The best thing about the stock market is that you can make money in either direction. Historically, stock indexes have tended to trend up over the long term. But when you look at individual stocks, you’ll find plenty that lose money over the long haul. According to hedge fund institution Blackstar Funds, even with dividends included, between 1983 and 2006, 64% of stocks underperformed the Russell 3000, a broad-scope market index.
A large influx of short-sellers shouldn’t be a condemning factor for any company, but it could be a red flag from traders that something may not be as cut-and-dried as it appears. Let’s look at three companies that have seen a rapid increase in the number of shares sold short and see whether traders are blowing smoke or if their worry has some merit.
|Company||Short Increase June 28 to July 15||Short Shares as a % of Float|
|VelocityShares Daily 2X VIX||234.6%||N/A*|
|Johnson & Johnson (NYSE:JNJ)||26.9%||2.2%|
ARMOUR Residential REIT, Inc. (NYSE:ARR)
If, as an investor, you believe the market is headed lower, there are smart ways of betting in favor of downside action and investing methods you’d want to avoid at all costs. Purchasing the VelocityShares Daily 2X VIX — essentially an ETN that closely tracks twice the move of the volatility index known as the VIX — is the absolute wrong way to go about it.
Since early October 2011 when the stock market had its most recent sizable swoon and volatility spiked higher, the VelocityShares double-weighted VIX ETN has lost an astonishing 98.3% of its value. A lack of volatility, time decay, and daily rebalancing, has crushed this ETN built upon worry and volatility and reminded investors in very blunt fashion that double-weighted ETFs and ETNs are rarely, if ever, profitable ventures over the long-term and are better left untouched.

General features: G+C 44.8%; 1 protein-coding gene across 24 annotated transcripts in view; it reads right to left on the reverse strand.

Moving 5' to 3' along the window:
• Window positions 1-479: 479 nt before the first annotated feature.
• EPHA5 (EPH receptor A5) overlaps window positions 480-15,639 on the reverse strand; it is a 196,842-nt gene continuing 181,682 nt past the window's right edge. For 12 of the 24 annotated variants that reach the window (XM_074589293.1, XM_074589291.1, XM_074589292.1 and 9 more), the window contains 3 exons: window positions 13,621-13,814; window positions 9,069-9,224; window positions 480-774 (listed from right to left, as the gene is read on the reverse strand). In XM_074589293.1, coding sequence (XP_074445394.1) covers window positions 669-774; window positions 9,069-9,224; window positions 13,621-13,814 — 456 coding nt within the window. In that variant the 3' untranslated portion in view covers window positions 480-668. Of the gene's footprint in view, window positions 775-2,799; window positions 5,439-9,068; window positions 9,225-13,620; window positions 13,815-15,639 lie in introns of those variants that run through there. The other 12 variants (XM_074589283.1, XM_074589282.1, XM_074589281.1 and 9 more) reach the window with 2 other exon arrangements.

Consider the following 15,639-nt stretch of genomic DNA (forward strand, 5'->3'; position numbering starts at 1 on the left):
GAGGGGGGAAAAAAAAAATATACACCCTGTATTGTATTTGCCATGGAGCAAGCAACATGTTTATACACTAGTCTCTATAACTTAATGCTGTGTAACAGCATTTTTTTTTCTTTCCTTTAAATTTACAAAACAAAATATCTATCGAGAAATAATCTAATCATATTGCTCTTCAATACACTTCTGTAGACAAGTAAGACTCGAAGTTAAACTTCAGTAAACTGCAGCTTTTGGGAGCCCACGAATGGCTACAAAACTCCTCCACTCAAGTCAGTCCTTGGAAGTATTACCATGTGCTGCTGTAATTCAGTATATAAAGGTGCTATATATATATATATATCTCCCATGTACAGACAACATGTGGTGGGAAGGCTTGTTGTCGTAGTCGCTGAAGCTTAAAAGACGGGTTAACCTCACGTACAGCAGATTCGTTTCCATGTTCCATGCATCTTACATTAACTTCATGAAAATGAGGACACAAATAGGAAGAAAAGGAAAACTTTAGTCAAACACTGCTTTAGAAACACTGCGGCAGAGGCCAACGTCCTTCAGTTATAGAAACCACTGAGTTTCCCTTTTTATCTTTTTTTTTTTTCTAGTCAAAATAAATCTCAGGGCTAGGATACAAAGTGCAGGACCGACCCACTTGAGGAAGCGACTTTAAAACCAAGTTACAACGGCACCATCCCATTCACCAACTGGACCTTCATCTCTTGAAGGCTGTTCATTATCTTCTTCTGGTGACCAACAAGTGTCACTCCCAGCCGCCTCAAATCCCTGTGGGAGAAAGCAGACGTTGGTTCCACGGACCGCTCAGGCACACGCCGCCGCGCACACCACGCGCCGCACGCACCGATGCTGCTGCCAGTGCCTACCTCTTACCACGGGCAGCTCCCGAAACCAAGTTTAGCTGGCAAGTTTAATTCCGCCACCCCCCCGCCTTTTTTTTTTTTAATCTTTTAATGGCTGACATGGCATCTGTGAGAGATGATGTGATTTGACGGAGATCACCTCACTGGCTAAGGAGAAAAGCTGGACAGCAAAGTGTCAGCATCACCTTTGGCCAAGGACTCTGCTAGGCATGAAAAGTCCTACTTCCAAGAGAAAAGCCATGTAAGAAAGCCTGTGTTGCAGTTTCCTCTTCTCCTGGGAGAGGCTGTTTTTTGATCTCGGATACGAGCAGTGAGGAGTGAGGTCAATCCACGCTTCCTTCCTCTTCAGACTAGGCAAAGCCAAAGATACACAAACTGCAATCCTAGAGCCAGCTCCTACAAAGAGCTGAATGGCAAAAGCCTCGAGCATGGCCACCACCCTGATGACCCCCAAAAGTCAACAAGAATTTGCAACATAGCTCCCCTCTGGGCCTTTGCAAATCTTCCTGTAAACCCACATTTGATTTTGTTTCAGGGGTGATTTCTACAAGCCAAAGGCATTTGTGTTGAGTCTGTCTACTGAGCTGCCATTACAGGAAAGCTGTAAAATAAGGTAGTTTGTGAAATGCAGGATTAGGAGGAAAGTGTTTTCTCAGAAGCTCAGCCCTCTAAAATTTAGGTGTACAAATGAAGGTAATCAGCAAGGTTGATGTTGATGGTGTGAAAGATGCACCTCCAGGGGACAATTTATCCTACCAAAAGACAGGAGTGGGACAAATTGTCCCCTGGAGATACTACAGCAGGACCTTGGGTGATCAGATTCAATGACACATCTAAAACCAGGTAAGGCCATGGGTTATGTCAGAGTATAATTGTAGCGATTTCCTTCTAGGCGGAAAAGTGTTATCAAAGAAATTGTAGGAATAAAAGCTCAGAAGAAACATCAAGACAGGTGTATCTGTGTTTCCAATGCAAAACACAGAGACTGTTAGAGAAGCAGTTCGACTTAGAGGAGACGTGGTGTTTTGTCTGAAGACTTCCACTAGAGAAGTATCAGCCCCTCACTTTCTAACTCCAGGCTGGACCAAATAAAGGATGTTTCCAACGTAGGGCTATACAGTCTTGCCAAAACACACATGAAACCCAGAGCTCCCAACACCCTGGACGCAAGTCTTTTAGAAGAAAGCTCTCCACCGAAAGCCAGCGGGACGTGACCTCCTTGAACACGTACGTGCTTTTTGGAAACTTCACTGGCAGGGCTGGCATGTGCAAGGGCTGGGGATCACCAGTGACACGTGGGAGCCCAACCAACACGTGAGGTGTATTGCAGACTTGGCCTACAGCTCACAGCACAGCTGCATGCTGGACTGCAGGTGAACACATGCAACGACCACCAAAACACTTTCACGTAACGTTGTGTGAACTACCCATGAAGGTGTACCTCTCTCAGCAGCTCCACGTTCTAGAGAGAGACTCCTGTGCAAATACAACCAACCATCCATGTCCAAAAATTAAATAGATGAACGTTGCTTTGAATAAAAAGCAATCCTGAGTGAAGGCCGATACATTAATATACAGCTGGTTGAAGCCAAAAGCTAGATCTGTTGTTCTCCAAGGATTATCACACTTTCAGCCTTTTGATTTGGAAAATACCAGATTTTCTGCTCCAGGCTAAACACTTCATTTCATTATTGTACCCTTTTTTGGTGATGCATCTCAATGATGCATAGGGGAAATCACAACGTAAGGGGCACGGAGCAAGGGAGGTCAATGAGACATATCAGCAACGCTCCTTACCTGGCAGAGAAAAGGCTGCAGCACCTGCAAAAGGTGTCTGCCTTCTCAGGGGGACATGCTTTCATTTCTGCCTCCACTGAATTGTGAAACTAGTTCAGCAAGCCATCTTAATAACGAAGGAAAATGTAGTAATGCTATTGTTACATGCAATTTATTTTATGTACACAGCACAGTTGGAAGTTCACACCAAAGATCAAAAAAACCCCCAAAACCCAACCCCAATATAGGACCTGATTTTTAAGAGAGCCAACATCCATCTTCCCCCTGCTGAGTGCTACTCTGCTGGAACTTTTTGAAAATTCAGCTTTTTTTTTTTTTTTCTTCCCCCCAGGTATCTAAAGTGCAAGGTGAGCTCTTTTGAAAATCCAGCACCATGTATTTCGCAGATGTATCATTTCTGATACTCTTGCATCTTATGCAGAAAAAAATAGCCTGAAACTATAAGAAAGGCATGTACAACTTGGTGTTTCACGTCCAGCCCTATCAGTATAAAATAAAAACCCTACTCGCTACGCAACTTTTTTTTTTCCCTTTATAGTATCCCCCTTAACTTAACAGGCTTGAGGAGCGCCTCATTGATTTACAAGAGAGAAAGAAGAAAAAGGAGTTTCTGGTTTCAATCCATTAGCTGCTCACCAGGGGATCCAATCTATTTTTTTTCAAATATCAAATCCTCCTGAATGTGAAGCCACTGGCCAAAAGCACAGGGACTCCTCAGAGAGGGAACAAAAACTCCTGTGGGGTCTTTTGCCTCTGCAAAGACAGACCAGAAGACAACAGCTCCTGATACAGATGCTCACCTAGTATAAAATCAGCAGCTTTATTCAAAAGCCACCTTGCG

In this case, a huge rise in short interest in VelocityShares Daily 2X VIX is probably well deserved. There will undoubtedly be small rallies in this ETN when the markets head lower and uncertainty picks up. However, over the long run, the factors listed above will naturally take this ETN closer and closer to zero.
Many investors have grown quite skeptical of Johnson & Johnson’s nearly perfect ascent from $70 to $93 since the year began given its history of steady, but slow growth. At roughly 16 times forward earnings J&J may not be expensive relative to the S&P 500, but historically speaking it and its price-to-cash-flow ratio is higher than in recent years. But short-sellers are ignoring two key components to J&J’s business that I wouldn’t dare stand in the way of.
First, J&J purchased Synthes last June in a gigantic $19.7 billion deal that was targeted at boosting its orthopedic medical device market share — but more so to gain a foothold in emerging market regions where Synthes is rapidly growing sales. Even though J&J’s consumer products segment is growing at a snail’s pace, its orthopedics segment growth could really surprise Wall Street come earnings time.
The other factor that makes J&J a company I wouldn’t dare bet against is its top-notch pharmaceutical program. J&J has delivered incredible wins over the past couple of quarters including the approval of Invokana, the first SGLT-2 inhibitor approved in the U.S. to treat Type 2 diabetes, as well as its December 2011 licensing partnership with Pharmacyclics, Inc. (NASDAQ:PCYC) over experimental drug, ibrutinib, which has been designated as a breakthrough therapy by the Food and Drug Administration for the treatment of two rare blood cancers and could generate up to $5 billion in peak sales if approved (it’s currently under review by the FDA).